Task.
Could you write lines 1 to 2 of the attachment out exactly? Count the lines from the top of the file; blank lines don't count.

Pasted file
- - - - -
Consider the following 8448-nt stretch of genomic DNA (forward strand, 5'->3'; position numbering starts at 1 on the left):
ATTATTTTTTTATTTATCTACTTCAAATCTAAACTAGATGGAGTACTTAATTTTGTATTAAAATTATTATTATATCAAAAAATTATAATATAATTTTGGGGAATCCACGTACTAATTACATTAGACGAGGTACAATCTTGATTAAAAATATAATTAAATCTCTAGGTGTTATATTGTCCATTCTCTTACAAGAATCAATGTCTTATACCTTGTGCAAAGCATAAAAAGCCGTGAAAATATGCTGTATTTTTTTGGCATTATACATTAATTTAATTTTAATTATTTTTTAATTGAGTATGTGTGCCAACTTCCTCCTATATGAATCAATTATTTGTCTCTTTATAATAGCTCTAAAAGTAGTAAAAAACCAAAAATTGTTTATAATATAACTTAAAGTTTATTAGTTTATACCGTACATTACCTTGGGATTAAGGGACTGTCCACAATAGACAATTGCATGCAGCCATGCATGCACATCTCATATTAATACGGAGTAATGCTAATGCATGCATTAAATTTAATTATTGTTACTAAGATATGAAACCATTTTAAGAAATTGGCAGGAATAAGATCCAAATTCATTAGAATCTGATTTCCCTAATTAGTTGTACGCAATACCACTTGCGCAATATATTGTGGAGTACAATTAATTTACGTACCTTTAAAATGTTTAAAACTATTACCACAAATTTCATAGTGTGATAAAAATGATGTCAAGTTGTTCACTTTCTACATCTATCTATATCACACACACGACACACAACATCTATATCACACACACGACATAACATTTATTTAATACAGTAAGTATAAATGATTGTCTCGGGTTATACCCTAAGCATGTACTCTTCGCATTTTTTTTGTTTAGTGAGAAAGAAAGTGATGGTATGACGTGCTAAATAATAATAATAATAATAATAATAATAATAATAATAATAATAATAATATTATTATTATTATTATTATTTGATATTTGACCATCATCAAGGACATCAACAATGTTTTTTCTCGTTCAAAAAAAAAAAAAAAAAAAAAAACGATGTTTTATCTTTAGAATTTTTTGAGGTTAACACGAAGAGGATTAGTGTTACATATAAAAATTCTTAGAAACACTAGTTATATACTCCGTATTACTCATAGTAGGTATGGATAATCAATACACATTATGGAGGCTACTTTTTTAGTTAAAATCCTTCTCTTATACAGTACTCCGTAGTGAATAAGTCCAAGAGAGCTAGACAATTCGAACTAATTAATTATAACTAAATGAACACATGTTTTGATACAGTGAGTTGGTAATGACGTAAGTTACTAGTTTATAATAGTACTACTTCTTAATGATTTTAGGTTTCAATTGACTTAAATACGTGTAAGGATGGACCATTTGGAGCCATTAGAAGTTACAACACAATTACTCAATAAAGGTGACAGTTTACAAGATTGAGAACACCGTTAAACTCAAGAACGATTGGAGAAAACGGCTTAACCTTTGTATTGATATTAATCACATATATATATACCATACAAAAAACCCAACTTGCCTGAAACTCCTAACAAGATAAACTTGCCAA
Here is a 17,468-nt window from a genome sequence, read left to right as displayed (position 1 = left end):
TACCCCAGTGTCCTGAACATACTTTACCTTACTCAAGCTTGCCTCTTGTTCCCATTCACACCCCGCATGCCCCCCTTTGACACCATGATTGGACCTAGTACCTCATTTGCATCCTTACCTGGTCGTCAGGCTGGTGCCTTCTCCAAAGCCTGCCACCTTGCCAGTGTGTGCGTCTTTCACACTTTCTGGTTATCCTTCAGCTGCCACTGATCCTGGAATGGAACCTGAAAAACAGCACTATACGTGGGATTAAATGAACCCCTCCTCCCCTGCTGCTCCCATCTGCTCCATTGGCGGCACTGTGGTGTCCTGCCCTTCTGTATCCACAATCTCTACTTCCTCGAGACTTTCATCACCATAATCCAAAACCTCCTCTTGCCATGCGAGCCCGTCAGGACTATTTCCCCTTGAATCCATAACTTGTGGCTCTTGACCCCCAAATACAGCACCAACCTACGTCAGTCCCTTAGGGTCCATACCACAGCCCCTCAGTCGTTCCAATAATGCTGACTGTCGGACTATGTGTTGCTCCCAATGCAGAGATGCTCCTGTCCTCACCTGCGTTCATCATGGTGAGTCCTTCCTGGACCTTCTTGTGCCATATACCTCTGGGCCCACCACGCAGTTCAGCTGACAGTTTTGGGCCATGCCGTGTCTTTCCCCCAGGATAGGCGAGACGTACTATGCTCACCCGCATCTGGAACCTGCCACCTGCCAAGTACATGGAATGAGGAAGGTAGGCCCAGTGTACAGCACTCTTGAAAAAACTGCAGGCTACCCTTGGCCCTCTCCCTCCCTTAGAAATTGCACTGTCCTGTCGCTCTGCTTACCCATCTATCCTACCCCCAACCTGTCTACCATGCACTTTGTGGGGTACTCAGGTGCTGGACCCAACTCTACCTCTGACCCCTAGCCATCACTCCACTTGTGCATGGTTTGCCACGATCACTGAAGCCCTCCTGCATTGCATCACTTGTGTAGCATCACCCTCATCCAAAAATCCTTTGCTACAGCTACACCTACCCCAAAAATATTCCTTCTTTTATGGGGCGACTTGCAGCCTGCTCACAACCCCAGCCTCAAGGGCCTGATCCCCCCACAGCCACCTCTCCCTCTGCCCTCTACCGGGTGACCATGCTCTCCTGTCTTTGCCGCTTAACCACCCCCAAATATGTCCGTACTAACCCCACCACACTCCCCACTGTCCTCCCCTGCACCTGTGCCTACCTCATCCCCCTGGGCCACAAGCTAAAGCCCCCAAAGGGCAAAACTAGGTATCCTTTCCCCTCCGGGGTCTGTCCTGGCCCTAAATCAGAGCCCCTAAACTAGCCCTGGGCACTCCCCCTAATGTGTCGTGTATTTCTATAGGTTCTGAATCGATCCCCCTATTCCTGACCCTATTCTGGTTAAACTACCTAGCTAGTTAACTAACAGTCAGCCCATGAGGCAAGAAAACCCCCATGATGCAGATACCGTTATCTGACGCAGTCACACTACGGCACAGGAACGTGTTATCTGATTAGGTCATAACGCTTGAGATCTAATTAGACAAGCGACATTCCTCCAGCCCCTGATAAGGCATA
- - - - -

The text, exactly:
Consider the following 8448-nt stretch of genomic DNA (forward strand, 5'->3'; position numbering starts at 1 on the left):
ATTATTTTTTTATTTATCTACTTCAAATCTAAACTAGATGGAGTACTTAATTTTGTATTAAAATTATTATTATATCAAAAAATTATAATATAATTTTGGGGAATCCACGTACTAATTACATTAGACGAGGTACAATCTTGATTAAAAATATAATTAAATCTCTAGGTGTTATATTGTCCATTCTCTTACAAGAATCAATGTCTTATACCTTGTGCAAAGCATAAAAAGCCGTGAAAATATGCTGTATTTTTTTGGCATTATACATTAATTTAATTTTAATTATTTTTTAATTGAGTATGTGTGCCAACTTCCTCCTATATGAATCAATTATTTGTCTCTTTATAATAGCTCTAAAAGTAGTAAAAAACCAAAAATTGTTTATAATATAACTTAAAGTTTATTAGTTTATACCGTACATTACCTTGGGATTAAGGGACTGTCCACAATAGACAATTGCATGCAGCCATGCATGCACATCTCATATTAATACGGAGTAATGCTAATGCATGCATTAAATTTAATTATTGTTACTAAGATATGAAACCATTTTAAGAAATTGGCAGGAATAAGATCCAAATTCATTAGAATCTGATTTCCCTAATTAGTTGTACGCAATACCACTTGCGCAATATATTGTGGAGTACAATTAATTTACGTACCTTTAAAATGTTTAAAACTATTACCACAAATTTCATAGTGTGATAAAAATGATGTCAAGTTGTTCACTTTCTACATCTATCTATATCACACACACGACACACAACATCTATATCACACACACGACATAACATTTATTTAATACAGTAAGTATAAATGATTGTCTCGGGTTATACCCTAAGCATGTACTCTTCGCATTTTTTTTGTTTAGTGAGAAAGAAAGTGATGGTATGACGTGCTAAATAATAATAATAATAATAATAATAATAATAATAATAATAATAATAATATTATTATTATTATTATTATTTGATATTTGACCATCATCAAGGACATCAACAATGTTTTTTCTCGTTCAAAAAAAAAAAAAAAAAAAAAAACGATGTTTTATCTTTAGAATTTTTTGAGGTTAACACGAAGAGGATTAGTGTTACATATAAAAATTCTTAGAAACACTAGTTATATACTCCGTATTACTCATAGTAGGTATGGATAATCAATACACATTATGGAGGCTACTTTTTTAGTTAAAATCCTTCTCTTATACAGTACTCCGTAGTGAATAAGTCCAAGAGAGCTAGACAATTCGAACTAATTAATTATAACTAAATGAACACATGTTTTGATACAGTGAGTTGGTAATGACGTAAGTTACTAGTTTATAATAGTACTACTTCTTAATGATTTTAGGTTTCAATTGACTTAAATACGTGTAAGGATGGACCATTTGGAGCCATTAGAAGTTACAACACAATTACTCAATAAAGGTGACAGTTTACAAGATTGAGAACACCGTTAAACTCAAGAACGATTGGAGAAAACGGCTTAACCTTTGTATTGATATTAATCACATATATATATACCATACAAAAAACCCAACTTGCCTGAAACTCCTAACAAGATAAACTTGCCAA